Start with a direct approach. There isn't always a need to get authorities involved, as you may be able to handle the problem directly with the property owner. If the owner is living on the property, you can approach the owner and voice your concerns in a calm manner. If the owner does not live on the property, try your best to make contact with the person over the phone about the issue. Many times, this is all it will take to have the problem fixed.
Ensure that the person really is the property owner. If the person on the property is actually just a tenant, you have another step before going to authorities. Find out who is renting out the property and contact that person. You can do this through your county's property tax assessor's office. Once you have this information, send a letter to the landlord, including pictures of the negligence for added effect.
Complain to the lender of the property if it is in a foreclosed state. Do not settle for a customer service representative on this one. Make sure you speak with management, and go all the way up to the chief executive officer if that is what it takes. If this isn't giving you fast enough results, go to your state's governmental website and find the police officer who is in charge of your neighborhood.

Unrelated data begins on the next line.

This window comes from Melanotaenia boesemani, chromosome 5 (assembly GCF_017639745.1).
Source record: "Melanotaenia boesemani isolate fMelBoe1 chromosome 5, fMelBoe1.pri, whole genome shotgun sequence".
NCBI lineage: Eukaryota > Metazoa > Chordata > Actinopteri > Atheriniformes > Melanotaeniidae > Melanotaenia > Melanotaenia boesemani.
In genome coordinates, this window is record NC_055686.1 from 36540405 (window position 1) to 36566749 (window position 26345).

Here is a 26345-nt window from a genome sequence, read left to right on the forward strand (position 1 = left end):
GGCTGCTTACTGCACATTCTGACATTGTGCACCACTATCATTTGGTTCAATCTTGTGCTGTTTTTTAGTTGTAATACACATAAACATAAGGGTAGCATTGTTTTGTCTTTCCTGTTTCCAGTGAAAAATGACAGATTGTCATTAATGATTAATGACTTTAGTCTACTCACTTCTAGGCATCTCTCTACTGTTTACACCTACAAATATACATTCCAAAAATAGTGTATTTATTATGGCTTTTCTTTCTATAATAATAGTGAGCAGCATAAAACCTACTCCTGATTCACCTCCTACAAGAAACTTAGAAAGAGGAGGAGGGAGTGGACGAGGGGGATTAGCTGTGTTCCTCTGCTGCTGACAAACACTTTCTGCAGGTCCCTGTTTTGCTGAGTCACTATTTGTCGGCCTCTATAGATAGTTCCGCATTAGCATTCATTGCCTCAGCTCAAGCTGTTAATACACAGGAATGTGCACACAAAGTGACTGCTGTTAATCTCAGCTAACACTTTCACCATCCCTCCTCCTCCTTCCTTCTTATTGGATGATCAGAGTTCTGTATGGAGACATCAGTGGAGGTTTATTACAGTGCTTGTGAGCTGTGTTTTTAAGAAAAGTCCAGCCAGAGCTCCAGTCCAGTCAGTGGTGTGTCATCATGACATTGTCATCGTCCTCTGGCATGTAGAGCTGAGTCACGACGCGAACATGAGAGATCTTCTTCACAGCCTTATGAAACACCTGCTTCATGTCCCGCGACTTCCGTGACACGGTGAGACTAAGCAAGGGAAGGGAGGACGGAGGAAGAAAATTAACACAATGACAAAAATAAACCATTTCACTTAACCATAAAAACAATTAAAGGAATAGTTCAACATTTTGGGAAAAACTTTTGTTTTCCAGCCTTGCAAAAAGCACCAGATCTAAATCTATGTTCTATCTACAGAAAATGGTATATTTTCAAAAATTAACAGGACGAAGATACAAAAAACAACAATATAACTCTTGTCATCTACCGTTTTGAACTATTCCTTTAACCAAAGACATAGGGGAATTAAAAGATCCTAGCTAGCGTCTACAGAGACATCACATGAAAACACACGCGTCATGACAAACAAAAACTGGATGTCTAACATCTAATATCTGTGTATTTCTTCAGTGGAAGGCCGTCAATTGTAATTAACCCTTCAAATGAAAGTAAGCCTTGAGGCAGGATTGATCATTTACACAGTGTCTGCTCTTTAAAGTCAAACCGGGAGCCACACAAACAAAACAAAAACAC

Enlist help if necessary. If you are in a homeowners association, contact the group and submit a formal request for it to take action. If at this point you are unable to get satisfaction, contact your local village association. Find the number for your local public health department and call the office to explain what is going on. Make sure to take note of all sanitation and safety issues involving the property.
Contact a lawyer if you want to take this even further. A real estate attorney would be best for this. You may be able to sue the homeowners association if it didn't resolve the issue, or the owner of the property. Remember that these cases can drag on and be expensive, so this step should only be used as a last resort.
The Old Sailor,